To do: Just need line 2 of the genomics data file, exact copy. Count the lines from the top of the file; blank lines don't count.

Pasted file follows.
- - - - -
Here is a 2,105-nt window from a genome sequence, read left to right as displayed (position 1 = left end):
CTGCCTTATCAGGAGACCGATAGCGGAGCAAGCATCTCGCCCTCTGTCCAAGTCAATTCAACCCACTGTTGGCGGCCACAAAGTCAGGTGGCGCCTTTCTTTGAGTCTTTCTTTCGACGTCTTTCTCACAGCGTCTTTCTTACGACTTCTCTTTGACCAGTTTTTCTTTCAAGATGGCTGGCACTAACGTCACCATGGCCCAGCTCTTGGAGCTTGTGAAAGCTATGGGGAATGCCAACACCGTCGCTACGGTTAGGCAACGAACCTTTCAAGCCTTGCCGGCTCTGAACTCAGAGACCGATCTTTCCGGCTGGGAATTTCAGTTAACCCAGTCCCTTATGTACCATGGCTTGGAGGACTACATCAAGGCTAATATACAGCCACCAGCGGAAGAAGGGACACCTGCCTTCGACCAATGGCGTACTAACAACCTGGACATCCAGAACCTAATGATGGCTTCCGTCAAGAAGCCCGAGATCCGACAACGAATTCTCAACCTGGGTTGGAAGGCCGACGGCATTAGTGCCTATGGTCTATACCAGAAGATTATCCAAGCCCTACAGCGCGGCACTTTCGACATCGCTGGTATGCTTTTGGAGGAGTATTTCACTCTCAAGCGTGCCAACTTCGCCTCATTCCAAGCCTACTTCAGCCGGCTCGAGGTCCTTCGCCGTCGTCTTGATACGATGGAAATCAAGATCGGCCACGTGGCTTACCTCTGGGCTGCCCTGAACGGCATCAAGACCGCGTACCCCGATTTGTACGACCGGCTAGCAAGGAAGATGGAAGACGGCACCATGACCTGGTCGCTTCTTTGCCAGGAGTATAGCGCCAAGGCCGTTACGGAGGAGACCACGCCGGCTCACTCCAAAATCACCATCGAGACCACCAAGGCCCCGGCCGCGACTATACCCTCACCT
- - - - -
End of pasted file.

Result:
CTGCCTTATCAGGAGACCGATAGCGGAGCAAGCATCTCGCCCTCTGTCCAAGTCAATTCAACCCACTGTTGGCGGCCACAAAGTCAGGTGGCGCCTTTCTTTGAGTCTTTCTTTCGACGTCTTTCTCACAGCGTCTTTCTTACGACTTCTCTTTGACCAGTTTTTCTTTCAAGATGGCTGGCACTAACGTCACCATGGCCCAGCTCTTGGAGCTTGTGAAAGCTATGGGGAATGCCAACACCGTCGCTACGGTTAGGCAACGAACCTTTCAAGCCTTGCCGGCTCTGAACTCAGAGACCGATCTTTCCGGCTGGGAATTTCAGTTAACCCAGTCCCTTATGTACCATGGCTTGGAGGACTACATCAAGGCTAATATACAGCCACCAGCGGAAGAAGGGACACCTGCCTTCGACCAATGGCGTACTAACAACCTGGACATCCAGAACCTAATGATGGCTTCCGTCAAGAAGCCCGAGATCCGACAACGAATTCTCAACCTGGGTTGGAAGGCCGACGGCATTAGTGCCTATGGTCTATACCAGAAGATTATCCAAGCCCTACAGCGCGGCACTTTCGACATCGCTGGTATGCTTTTGGAGGAGTATTTCACTCTCAAGCGTGCCAACTTCGCCTCATTCCAAGCCTACTTCAGCCGGCTCGAGGTCCTTCGCCGTCGTCTTGATACGATGGAAATCAAGATCGGCCACGTGGCTTACCTCTGGGCTGCCCTGAACGGCATCAAGACCGCGTACCCCGATTTGTACGACCGGCTAGCAAGGAAGATGGAAGACGGCACCATGACCTGGTCGCTTCTTTGCCAGGAGTATAGCGCCAAGGCCGTTACGGAGGAGACCACGCCGGCTCACTCCAAAATCACCATCGAGACCACCAAGGCCCCGGCCGCGACTATACCCTCACCT